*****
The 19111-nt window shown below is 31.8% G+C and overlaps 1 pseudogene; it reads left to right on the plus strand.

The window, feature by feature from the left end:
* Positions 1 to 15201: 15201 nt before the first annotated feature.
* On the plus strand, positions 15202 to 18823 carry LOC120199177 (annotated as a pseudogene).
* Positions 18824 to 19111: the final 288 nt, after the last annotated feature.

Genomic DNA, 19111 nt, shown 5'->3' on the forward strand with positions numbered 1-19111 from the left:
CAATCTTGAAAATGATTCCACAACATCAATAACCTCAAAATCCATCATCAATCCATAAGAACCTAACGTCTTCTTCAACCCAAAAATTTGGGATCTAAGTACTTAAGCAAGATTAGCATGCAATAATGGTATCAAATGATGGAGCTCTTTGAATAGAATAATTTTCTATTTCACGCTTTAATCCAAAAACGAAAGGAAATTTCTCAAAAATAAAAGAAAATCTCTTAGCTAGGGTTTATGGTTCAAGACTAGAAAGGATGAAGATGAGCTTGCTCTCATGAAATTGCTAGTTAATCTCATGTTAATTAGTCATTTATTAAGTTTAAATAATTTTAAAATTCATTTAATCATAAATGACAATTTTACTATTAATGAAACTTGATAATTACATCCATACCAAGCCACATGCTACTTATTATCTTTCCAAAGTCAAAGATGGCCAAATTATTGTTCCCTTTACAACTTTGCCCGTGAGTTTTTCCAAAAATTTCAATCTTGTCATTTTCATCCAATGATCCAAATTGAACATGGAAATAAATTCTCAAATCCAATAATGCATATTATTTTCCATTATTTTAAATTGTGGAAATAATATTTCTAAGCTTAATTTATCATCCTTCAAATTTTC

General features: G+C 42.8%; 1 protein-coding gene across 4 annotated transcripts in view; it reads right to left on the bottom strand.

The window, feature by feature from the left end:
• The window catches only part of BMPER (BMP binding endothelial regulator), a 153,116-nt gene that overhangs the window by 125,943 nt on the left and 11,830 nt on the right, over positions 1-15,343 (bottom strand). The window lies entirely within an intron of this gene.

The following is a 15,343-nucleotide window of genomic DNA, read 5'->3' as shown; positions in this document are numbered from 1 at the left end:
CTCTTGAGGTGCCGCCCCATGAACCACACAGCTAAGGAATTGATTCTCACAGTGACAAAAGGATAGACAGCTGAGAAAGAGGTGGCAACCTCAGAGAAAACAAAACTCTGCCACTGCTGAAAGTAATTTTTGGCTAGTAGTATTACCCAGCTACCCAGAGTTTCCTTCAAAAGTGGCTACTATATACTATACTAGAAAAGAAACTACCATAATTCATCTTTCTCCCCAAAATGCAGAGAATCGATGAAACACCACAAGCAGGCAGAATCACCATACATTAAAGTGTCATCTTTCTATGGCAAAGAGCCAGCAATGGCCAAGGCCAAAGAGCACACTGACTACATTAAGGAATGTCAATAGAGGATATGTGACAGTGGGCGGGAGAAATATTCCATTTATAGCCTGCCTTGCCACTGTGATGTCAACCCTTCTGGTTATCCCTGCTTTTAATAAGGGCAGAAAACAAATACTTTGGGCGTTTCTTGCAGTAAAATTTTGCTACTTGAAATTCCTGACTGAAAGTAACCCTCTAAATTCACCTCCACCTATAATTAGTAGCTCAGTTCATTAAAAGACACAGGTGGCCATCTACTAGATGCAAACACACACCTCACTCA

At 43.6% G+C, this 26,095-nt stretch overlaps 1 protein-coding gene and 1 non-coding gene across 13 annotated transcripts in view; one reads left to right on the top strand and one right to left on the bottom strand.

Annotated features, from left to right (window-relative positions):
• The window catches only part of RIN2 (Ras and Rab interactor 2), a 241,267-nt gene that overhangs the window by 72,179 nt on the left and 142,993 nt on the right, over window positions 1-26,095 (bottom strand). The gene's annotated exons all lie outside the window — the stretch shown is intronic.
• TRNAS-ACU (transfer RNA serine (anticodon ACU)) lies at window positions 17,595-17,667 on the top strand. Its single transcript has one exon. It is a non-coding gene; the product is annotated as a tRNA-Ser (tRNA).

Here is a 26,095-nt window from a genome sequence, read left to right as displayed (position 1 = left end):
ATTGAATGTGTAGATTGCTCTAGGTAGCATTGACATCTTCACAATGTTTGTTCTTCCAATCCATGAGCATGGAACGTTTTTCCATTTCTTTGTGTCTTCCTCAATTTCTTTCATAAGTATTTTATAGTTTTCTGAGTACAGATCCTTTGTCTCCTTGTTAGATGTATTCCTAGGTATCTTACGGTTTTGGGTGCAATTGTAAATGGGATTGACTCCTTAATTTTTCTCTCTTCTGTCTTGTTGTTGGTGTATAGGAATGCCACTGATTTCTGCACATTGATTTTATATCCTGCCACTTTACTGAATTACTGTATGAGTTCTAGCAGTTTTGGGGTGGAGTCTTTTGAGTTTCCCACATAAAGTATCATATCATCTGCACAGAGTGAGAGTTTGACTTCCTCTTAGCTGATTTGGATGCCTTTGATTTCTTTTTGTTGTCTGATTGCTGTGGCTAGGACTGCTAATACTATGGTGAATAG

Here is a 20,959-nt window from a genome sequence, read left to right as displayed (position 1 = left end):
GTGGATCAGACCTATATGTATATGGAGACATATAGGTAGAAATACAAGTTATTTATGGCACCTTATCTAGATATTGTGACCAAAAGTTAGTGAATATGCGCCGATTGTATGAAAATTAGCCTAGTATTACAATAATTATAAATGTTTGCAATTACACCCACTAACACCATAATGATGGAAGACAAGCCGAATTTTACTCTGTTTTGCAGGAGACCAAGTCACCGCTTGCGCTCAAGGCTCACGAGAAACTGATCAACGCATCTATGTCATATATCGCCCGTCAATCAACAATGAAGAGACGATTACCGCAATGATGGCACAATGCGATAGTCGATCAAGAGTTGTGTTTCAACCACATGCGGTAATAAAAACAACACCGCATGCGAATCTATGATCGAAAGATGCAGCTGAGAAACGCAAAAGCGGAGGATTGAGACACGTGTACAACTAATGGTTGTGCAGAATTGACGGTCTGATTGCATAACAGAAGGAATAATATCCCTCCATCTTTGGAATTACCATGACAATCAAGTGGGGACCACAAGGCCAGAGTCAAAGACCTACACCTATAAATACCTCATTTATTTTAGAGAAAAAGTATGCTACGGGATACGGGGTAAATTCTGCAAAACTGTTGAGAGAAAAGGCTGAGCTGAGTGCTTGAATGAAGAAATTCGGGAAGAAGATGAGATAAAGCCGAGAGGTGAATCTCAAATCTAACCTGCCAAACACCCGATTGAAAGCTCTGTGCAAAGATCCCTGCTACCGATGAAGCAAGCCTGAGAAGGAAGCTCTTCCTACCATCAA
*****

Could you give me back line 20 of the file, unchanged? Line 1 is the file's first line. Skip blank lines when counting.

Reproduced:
GTGGATCAGACCTATATGTATATGGAGACATATAGGTAGAAATACAAGTTATTTATGGCACCTTATCTAGATATTGTGACCAAAAGTTAGTGAATATGCGCCGATTGTATGAAAATTAGCCTAGTATTACAATAATTATAAATGTTTGCAATTACACCCACTAACACCATAATGATGGAAGACAAGCCGAATTTTACTCTGTTTTGCAGGAGACCAAGTCACCGCTTGCGCTCAAGGCTCACGAGAAACTGATCAACGCATCTATGTCATATATCGCCCGTCAATCAACAATGAAGAGACGATTACCGCAATGATGGCACAATGCGATAGTCGATCAAGAGTTGTGTTTCAACCACATGCGGTAATAAAAACAACACCGCATGCGAATCTATGATCGAAAGATGCAGCTGAGAAACGCAAAAGCGGAGGATTGAGACACGTGTACAACTAATGGTTGTGCAGAATTGACGGTCTGATTGCATAACAGAAGGAATAATATCCCTCCATCTTTGGAATTACCATGACAATCAAGTGGGGACCACAAGGCCAGAGTCAAAGACCTACACCTATAAATACCTCATTTATTTTAGAGAAAAAGTATGCTACGGGATACGGGGTAAATTCTGCAAAACTGTTGAGAGAAAAGGCTGAGCTGAGTGCTTGAATGAAGAAATTCGGGAAGAAGATGAGATAAAGCCGAGAGGTGAATCTCAAATCTAACCTGCCAAACACCCGATTGAAAGCTCTGTGCAAAGATCCCTGCTACCGATGAAGCAAGCCTGAGAAGGAAGCTCTTCCTACCATCAA